Coronavirus cases are rising again – but will there be another lockdown? Here’s what we know so far

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With the UK’s daily coronavirus cases exceeding 50,000 for the first time in three months this week, Stylist takes a closer look at the government’s plan for the next couple of months.

With Covid-19 cases rising across the UK, this week has seen renewed discussion about the government’s coronavirus ‘winter plan’ – including the much-talked-about “Plan B”.

The proposals, which were unveiled during a Downing Street briefing on 14 September, laid out the government’s plan of action when it came to keeping coronavirus cases down and avoiding further lockdowns throughout the winter months.

Since then, the focus has been on “Plan A” – offering booster jabs, developing anti-viral medications and asking people to wear a mask in crowded and enclosed places.  

But with coronavirus cases rising again – and health experts calling on the government to take action in order to protect the NHS from becoming overwhelmed – the potential for tightened restrictions (aka, the government’s “Plan B”) is looking more and more likely, even though a spokesman for the Prime Minister has said there are currently “no plans” to use the contingency measures.

So, what is “Plan B”? And what happens if “Plan B” isn’t enough to keep restrictions down? Here’s everything we know about the government’s plan at the moment.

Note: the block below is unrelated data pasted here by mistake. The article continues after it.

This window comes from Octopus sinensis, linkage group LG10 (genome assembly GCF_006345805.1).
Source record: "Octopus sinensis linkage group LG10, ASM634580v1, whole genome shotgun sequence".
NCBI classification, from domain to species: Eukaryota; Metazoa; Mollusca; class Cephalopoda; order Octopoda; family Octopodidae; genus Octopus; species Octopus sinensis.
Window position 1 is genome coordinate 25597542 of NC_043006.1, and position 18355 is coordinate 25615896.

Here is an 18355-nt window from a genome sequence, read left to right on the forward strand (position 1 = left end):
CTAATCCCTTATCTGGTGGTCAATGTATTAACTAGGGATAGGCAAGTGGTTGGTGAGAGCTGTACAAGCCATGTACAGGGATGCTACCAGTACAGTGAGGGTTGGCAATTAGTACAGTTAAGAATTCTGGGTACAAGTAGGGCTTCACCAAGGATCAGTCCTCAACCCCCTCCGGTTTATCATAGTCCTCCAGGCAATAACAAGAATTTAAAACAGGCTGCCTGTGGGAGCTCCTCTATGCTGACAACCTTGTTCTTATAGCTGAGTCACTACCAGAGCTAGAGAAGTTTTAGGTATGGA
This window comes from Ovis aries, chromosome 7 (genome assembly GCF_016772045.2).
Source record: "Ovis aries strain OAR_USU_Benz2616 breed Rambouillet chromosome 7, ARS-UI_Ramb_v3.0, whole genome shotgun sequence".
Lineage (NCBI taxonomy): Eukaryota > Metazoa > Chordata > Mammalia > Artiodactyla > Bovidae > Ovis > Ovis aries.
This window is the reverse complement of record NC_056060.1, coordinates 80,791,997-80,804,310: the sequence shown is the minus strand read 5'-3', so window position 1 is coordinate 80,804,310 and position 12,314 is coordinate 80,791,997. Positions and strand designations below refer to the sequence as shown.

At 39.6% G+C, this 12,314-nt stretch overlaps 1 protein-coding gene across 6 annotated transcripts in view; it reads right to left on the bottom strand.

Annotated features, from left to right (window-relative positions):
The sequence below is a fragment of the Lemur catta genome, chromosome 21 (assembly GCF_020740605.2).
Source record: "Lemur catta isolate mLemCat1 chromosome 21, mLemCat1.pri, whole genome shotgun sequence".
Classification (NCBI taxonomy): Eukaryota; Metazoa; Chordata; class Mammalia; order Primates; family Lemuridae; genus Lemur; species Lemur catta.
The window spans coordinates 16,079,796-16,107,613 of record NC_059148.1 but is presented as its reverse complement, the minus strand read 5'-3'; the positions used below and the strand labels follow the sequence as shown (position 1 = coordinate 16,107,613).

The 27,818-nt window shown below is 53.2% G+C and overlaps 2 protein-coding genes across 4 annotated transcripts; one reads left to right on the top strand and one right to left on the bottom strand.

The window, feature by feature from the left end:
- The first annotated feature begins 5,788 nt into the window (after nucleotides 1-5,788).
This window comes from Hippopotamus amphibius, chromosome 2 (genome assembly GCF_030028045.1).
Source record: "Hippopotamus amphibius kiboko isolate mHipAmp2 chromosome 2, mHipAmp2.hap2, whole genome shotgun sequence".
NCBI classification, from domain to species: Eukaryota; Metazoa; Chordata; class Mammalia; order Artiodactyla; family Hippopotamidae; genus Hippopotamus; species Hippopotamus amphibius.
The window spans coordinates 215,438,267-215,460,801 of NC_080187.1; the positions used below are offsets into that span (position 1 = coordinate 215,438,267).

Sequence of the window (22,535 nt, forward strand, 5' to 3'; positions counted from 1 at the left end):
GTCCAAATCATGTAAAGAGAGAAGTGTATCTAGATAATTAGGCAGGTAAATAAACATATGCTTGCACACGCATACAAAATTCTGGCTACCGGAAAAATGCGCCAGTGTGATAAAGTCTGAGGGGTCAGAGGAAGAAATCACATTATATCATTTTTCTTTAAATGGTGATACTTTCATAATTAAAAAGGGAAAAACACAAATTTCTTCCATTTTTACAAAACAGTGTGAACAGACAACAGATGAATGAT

What is Covid “Plan B”? 

Under the government’s “Plan B”, mandatory face masks, vaccine passports and work from home orders could return as restrictions are tightened.

When it was first unveiled, Health Secretary Sajid Javid told the Commons that such contingency plans would only be activated if there was “unsustainable” pressure on the NHS and initial efforts to control the spread of the virus proved ineffective.

However, while health experts are now warning that such pressure is starting to build, the Health Secretary has said that the government currently has no plans to implement these measures, and has instead called on the public to wear masks, mix outdoors when possible and take regular lateral flow tests. 

“Plan B” would see face masks become mandatory again.

Will there be another lockdown?

While Boris Johnson didn’t rule out another lockdown during his 14 September briefing, this week the business secretary Kwasi Kwarteng said another lockdown was “not going to happen” and that talk of lockdowns was “not helpful”.

However, last month, the health secretary Sajid Javid acknowledged that he could not rule out the possibility – especially if a new vaccine escape variant was to emerge.

He told BBC Breakfast: “No one wants to see another lockdown, I certainly don’t. I don’t think we are going to need to see another lockdown. I think the vaccines are working.

“But I think it would be irresponsible for any health minister in the world to say that this or that is 100% ruled out. Not least because I just don’t know whether at some time in the future – next year, the year after, the year after that – there might be a vaccine escape variant that doesn’t work with the current suite of vaccines.”